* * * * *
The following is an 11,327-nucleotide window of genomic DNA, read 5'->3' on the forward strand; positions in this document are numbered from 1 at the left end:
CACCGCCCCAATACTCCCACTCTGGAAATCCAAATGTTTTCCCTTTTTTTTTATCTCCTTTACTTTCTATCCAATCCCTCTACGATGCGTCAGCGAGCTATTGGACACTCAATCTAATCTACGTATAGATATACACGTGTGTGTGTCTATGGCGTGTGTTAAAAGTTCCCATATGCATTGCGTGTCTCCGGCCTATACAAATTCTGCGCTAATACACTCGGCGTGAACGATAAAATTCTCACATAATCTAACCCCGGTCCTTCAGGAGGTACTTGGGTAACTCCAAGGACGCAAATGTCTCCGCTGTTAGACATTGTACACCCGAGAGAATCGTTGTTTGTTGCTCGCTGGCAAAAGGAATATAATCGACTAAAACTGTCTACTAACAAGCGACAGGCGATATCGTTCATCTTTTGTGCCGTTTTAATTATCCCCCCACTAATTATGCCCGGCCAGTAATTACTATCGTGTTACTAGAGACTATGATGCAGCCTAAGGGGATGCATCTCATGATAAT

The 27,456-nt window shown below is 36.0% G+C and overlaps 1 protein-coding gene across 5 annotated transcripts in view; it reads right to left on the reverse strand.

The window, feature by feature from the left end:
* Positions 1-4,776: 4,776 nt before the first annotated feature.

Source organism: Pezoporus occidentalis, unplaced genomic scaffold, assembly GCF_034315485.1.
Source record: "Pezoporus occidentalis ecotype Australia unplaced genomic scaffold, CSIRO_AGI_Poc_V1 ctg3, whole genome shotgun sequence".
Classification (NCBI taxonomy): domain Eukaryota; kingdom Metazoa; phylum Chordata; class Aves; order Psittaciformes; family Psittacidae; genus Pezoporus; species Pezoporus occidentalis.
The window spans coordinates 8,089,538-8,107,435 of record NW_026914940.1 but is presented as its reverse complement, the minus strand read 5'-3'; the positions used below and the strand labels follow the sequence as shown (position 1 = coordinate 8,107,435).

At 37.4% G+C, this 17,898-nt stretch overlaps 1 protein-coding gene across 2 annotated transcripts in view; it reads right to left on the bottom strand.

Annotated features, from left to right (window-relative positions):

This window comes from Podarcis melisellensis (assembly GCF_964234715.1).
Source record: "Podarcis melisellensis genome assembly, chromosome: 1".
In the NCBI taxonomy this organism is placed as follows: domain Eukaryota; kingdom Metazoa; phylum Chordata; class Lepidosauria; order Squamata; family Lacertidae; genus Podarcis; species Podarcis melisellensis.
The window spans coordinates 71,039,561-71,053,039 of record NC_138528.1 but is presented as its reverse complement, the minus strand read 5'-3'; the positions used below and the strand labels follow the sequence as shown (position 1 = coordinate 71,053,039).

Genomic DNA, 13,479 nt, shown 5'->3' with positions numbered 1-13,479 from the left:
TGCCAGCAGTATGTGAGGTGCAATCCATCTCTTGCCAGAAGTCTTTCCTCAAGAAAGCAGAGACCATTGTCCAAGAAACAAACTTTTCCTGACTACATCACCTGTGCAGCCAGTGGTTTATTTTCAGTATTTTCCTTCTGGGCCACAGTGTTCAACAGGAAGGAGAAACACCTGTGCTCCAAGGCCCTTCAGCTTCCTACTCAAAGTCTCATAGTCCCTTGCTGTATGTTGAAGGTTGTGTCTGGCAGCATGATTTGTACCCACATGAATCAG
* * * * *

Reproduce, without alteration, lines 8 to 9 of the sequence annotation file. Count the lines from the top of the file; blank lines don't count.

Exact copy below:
Classification (NCBI taxonomy): domain Eukaryota; kingdom Metazoa; phylum Chordata; class Aves; order Psittaciformes; family Psittacidae; genus Pezoporus; species Pezoporus occidentalis.
The window spans coordinates 8,089,538-8,107,435 of record NW_026914940.1 but is presented as its reverse complement, the minus strand read 5'-3'; the positions used below and the strand labels follow the sequence as shown (position 1 = coordinate 8,107,435).